Is it always rational to be moral?

Tough Questions Answered explains how that question is answered on theism and  on atheism. (H/T J. Warner Wallace tweet)


If you are a dictator, and you have complete control over your nation, and you have good reason to believe you will remain in control, why should you not take whatever you want from whomever you want in order to bring yourself pleasure? Why would it be rational for you to be moral?

In certain cases of truth telling or repaying a debt or keeping a promise, and in those rarer cases where the performance of a duty risks death or injury, why do the moral thing? In an atheistic world, there may be instances where doing the moral thing does not advance my goals and desires for my life. In other words, doing the moral thing may not be the rational thing for me to do.

TQA then quotes from “Good God: The The Theistic Foundations of Morality” by David Baggett and Jerry Walls:

It wouldn’t make sense if the world required us to do what isn’t in our ultimate self-interest. We think this was Kant’s insight when he suggested that the moral enterprise needs, in a deep and radical way, the postulate of a God who can, and will, make happiness correspond to virtue. Morality fails to make sense when that correspondence fails.

[…]It’s the atheistic world in particular, however, that introduces the failure of this correspondence. Reality itself must be committed to morality in some deep way for morality to make sense. Morality really must be a very deep feature and fixture of reality in order for its demands to retain their authoritative force. In an atheistic world there just doesn’t seem likely to be the sort of ontological foundation to morality that renders it always rational to both believe in and do what’s morally binding. The picture is very different for a theistic world of a certain sort.

One of the most obvious questions to ask atheists these days is whether it is OK to kill a special needs child. Atheists like Richard Dawkins and Peter Singer are already on record as saying that it is a good thing. It will be tough for an atheist to take any other position, because that is rational within their atheistic worldview. This is a clear case where the life of the strong person will be made less pleasurable if the stronger adult has to deal with the needs of the weaker child. On atheism, there is no such thing as a human right. The universe is an accident. Therefore, atheists will find it rational to kill anything and anyone who diminishes their happiness, so long as they can escape the consequences of being judged by others when they do.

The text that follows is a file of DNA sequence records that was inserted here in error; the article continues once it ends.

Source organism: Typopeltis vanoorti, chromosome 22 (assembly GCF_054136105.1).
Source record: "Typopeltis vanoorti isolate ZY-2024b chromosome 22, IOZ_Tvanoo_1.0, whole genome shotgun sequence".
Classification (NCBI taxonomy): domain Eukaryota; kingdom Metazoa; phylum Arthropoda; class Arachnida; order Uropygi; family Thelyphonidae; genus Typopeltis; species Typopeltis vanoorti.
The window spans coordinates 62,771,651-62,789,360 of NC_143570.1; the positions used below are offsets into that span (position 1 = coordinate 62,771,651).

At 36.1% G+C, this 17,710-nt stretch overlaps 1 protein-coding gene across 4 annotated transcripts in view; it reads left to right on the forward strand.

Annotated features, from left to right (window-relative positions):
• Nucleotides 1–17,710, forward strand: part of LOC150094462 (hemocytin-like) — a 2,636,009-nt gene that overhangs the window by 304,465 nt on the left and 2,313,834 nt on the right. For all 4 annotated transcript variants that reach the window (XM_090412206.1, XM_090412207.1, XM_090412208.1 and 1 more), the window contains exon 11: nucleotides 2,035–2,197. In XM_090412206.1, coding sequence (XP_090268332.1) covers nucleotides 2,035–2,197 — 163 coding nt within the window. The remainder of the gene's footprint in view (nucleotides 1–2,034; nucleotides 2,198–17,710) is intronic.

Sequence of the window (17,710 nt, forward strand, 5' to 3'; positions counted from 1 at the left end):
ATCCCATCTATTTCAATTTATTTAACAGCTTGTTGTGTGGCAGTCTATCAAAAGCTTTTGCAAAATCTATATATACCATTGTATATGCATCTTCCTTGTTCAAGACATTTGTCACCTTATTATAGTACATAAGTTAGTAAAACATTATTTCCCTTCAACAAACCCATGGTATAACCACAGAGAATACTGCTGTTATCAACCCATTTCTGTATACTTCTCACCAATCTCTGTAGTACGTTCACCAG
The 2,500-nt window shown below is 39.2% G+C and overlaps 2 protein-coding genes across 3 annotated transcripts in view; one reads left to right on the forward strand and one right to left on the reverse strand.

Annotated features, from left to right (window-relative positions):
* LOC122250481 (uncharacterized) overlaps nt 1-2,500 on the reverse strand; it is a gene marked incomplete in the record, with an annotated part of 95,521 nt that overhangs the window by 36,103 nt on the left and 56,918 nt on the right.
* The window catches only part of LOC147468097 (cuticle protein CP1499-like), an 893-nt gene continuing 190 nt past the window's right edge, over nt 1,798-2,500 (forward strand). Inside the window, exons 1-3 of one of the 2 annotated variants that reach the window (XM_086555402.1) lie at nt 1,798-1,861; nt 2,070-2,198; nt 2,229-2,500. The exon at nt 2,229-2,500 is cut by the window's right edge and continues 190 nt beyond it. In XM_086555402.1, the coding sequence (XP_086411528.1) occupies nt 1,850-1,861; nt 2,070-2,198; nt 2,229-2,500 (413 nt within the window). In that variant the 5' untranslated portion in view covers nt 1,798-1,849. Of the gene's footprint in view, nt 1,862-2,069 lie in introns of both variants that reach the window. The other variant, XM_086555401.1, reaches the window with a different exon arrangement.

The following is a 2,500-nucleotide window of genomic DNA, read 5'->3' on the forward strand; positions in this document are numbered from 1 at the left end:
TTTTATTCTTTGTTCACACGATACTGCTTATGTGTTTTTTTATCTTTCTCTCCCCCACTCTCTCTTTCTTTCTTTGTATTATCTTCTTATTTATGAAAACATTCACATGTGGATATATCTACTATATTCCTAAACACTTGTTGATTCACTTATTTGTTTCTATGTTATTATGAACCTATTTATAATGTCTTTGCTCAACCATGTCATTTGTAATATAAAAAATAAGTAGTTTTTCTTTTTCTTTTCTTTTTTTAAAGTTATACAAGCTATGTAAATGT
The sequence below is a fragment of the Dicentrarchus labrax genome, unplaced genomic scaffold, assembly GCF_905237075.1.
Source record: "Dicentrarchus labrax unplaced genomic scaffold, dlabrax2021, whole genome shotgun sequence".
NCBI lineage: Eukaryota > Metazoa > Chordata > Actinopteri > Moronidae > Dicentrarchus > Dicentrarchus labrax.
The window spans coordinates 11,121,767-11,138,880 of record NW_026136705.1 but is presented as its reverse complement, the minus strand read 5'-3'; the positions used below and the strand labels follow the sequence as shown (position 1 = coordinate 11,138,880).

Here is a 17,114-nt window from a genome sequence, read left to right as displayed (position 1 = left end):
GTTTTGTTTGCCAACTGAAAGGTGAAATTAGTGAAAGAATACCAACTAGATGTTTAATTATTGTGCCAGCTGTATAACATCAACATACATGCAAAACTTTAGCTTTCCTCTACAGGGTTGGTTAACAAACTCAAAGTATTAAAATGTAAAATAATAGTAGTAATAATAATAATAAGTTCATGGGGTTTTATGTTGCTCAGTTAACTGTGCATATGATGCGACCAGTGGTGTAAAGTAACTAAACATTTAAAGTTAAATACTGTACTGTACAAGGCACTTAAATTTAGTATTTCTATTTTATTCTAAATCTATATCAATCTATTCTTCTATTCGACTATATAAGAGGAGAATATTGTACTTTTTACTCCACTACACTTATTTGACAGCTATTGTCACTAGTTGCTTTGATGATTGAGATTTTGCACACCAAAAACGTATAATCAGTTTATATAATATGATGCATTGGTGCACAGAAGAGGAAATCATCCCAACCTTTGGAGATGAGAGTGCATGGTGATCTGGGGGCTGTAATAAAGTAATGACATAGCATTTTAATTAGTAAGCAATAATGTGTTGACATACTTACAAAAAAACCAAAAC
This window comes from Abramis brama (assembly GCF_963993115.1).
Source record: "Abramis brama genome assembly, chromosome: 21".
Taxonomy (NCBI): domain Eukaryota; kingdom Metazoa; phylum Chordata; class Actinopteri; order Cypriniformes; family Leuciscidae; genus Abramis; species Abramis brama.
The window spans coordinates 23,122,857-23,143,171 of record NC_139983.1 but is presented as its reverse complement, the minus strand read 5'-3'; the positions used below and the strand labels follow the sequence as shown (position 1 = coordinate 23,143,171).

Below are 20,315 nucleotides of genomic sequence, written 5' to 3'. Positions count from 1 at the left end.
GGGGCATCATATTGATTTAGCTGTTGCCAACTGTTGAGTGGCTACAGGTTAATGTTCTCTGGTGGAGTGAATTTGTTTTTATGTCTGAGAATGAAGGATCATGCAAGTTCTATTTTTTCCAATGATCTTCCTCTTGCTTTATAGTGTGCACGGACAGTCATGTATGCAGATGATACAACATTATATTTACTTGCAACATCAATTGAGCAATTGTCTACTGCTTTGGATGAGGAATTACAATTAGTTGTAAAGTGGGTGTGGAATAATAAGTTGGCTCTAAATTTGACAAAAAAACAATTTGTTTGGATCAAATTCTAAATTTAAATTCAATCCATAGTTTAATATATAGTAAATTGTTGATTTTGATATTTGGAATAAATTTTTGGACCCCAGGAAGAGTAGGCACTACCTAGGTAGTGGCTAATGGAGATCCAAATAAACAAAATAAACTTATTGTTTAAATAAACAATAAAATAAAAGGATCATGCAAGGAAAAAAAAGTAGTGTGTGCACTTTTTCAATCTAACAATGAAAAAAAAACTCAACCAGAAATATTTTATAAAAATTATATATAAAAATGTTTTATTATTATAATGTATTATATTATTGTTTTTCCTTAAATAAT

On theism, though, it is rational to pursue morality, because the universe was made by a moral Creator, and his moral values are built into the design for us. Working to comply with that design is done within the context of that relationship with the Creator. A relationship which survives our deaths. Christian theists have even more reason to prefer self-sacrificial love, since the example of the life of the founder of Christianity exemplifies that self-sacrificial love. Caring for others even when it doesn’t make you happy is the core of Christian doctrine and theology, and that’s in fact what the church has done since the beginning.

2 thoughts on “Is it always rational to be moral?”

  1. Beautifully put. I might add that the most joyful parents I have ever seen in my life are Christian parents of a special needs child. (Here I am distinguishing between happiness and joy.) I am in awe of them.

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